A company executive said last week that it’s begun production and expects to have 30 million doses ready for U.S. distribution, once it’s greenlit by the FDA. The drugmaker, which developed the vaccine with the University of Oxford, hasn’t yet applied for FDA approval and hasn’t said when it will, but the U.K.-based company expects to produce 15 to 25 million doses each month for the U.S. after that. If the FDA provides its authorization, “we are expecting to start with 30 million,” Ruud Dobber, AstraZeneca’s executive vice president and president of its biopharmaceuticals unit, said last week to CNBC. “We’re already producing at high speed as we speak, so we feel comfortable.” Read more from Josh Wingrove.
N.C.’s Focus on Data Helps Shrink Racial Vaccine Gap: North Carolina is among the best-performing U.S. states when it comes to distributing vaccines evenly among Black and White residents. That’s partly because the state is by far the best at collecting demographic data. About 11% of North Carolina’s Black population has taken at least one shot, compared with 17% of the state’s White population, according to the Bloomberg Vaccine Tracker. That puts North Carolina in fourth place for the smallest spread between the two groups among states with the most comprehensive data sets.
North Carolina’s success is no accident. The state made equity a priority early on, says Mandy Cohen, Secretary of the North Carolina Department of Health and Human Services. To receive shipments, every provider must use the state’s vaccine management system, which mandates demographic data to finish registering someone for a shot. That has helped the state track its progress and target certain populations more effectively, she says. Angelica LaVito has more.
Republican Reopenings Sharpen Political Divide: Decisions by two Republican governors to remove all coronavirus restrictions in their states have reignited the political debate on the pandemic response, elevating it as a campaign issue this year and in 2022. Republicans Greg Abbott of Texas and Tate Reeves of Mississippi announced last week they’re eliminating state mask mandates and allowing businesses to reopen at full capacity, setting expectations for other GOP-led states to follow suit. The moves drew dire warnings from Democrats and health officials that they risk igniting another spike in cases and deaths and stood in stark contrast to Biden’s cautious approach to getting the U.S. back to normalcy. Read more from Mark Niquette and Jonathan Levin.
U.S. Warming Up to Vaccines, Survey Finds: Covid-19 vaccine hesitancy in the U.S. is ebbing, according to Pew Research. While 39% said in November they probably or definitely would not get a shot, that number declined to 30% in a Feb. 16-21 Pew poll published Friday. Among U.S. adults, 69% are receptive to a vaccine, including 19% who’ve already gotten at least one dose. That compares with 60% in November, when no vaccine was authorized yet in the U.S. Around three-quarters agreed widespread vaccination would help the economy. Read the report here.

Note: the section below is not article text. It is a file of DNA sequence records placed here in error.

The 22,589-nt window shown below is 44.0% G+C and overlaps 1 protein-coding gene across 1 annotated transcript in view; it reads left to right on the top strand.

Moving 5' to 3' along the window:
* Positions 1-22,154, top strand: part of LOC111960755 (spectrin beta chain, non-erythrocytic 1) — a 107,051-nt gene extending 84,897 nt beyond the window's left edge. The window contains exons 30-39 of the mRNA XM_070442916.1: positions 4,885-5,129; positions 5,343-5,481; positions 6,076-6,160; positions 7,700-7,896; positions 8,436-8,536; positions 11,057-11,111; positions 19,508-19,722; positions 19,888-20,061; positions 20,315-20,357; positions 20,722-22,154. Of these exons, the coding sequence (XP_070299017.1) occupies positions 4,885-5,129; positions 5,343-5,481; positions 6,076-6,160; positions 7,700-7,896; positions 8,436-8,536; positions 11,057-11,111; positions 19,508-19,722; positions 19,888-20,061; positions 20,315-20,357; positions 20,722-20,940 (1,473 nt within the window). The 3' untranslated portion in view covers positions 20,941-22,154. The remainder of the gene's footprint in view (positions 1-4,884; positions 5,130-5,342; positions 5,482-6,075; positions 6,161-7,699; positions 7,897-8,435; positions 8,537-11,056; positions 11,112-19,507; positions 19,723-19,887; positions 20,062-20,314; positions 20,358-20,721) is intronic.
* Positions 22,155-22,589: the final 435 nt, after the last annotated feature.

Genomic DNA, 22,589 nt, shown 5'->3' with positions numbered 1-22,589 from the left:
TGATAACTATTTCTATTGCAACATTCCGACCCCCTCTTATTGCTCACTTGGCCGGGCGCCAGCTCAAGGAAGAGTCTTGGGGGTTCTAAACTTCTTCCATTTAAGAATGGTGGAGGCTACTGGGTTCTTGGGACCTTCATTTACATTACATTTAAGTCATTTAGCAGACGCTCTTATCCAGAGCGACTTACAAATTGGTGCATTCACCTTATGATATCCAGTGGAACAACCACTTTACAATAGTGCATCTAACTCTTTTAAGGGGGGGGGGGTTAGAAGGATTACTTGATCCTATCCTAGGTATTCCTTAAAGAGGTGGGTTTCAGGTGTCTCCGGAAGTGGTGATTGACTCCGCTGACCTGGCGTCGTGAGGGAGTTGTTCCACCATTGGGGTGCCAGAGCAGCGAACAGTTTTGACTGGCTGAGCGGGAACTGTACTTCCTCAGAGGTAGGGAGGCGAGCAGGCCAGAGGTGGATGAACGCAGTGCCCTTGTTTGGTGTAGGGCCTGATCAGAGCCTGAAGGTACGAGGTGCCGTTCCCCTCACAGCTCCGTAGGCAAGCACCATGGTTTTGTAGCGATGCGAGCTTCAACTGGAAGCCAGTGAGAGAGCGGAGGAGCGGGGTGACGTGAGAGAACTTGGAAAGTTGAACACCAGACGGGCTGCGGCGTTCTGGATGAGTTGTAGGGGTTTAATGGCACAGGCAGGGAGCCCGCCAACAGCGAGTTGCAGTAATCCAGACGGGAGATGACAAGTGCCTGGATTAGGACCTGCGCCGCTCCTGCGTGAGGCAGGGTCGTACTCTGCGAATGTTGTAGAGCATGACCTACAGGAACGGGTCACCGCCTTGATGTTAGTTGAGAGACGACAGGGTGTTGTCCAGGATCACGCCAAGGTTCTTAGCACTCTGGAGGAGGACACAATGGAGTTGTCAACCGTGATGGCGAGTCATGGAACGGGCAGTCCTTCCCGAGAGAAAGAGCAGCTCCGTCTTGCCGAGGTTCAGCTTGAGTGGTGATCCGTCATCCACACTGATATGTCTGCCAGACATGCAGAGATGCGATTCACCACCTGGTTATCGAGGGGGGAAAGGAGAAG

- Related: ‘Hassle Factor’ And Distrust Shadow Wide U.S. Vaccine Hesitancy
- More than half of Americans 65 years old and over have gotten a Covid-19 vaccination so far, but lingering hesitancy means inoculating the country’s most vulnerable age group is about to get much harder. At least 27.5 million of the 54.1 million Americans in the 65-plus group have received at least one dose, according to the latest update from the U.S. Centers for Disease Control and Prevention. Read more from Jonathan Levin.
More U.S. Headlines:
- Past Big Cities, Independent Pharmacies ‘Begging’ for Doses
- N.Y. Lawmakers Clear Bill to Strip Cuomo’s Pandemic Powers
- Gov. Murphy Missed Early Chances to Halt Covid, Doctor Says
- FDA Warns Against Using Parasite Drug as a Covid Treatment
- FDA Authorizes Adaptive Biotechnologies’ T-Detect Virus Test
- FDA Authorizes Cue Health’s Over-The-Counter Covid-19 Test
- USDA Watchdog Probes Safety Measures for Meat Inspectors
More Global Headlines:
- EU Nations Got a Third of Moderna Shots So Far, Data Show
- Worst Covid-19 Crisis Unfolding in Brazil, Where No Fix Works
- London Is Lagging on Vaccines and the U.K. Can’t Afford That
- Moderna in Deal to Ship 13 Million Vaccines to the Philippines
- Mauritius Halts Inbound Flights After Six Local Covid-19 Cases
What Else to Know Today
Organ Transplant Groups Push to Alter Trump Rule: The transplant medical community is calling on the Biden administration to rework a Trump-era organ procurement rule that they say could be detrimental to the donation process. The rule is designed to make more human organs available for transplant and establishes stricter quality requirements for procurement groups to get federal reimbursements. But it also “injects forced competition” by forcing the groups to “compete for their service area,” a letter to the Centers for Medicare and Medicaid Services says. Read more from Tony Pugh.
Amarin Gets Outside Help in High Court Drug Patent Bid: The Federal Circuit’s approach to evaluating patents will undermine the incentives lawmakers created for developing innovative medications unless the U.S. Supreme Court steps in, a health policy organization told the high court in an amicus brief. Amarin Pharma wants the top court to revive its six canceled patents on the heart treatment Vascepa, which were not set to expire until 2030, Perry Cooper reports.
- Teva Drug-Label Case Spurs Fresh Litigation as Judges Weigh Redo
- Hospital Debt-Collection Lawsuits Stir New Ways to Push Back
- Caring After Mental Health a Must: IRS Chief Counsel Attorney
- Biotech Firms Lost Roughly $85 Billion in Worst Week in a Year
- Express Scripts Fails to Defeat Louisiana Prescription Fee Case
- Teva Has to Face Patient Claims Over Large Vial Propofol Sales
- Gilead’s Yescarta Receives FDA Approval, With Boxed Warning
- Seqirus’ Flu Vaccine Gets FDA’s OK for Broader Age Indication
To contact the reporter on this story: Brandon Lee in Washington at email@example.com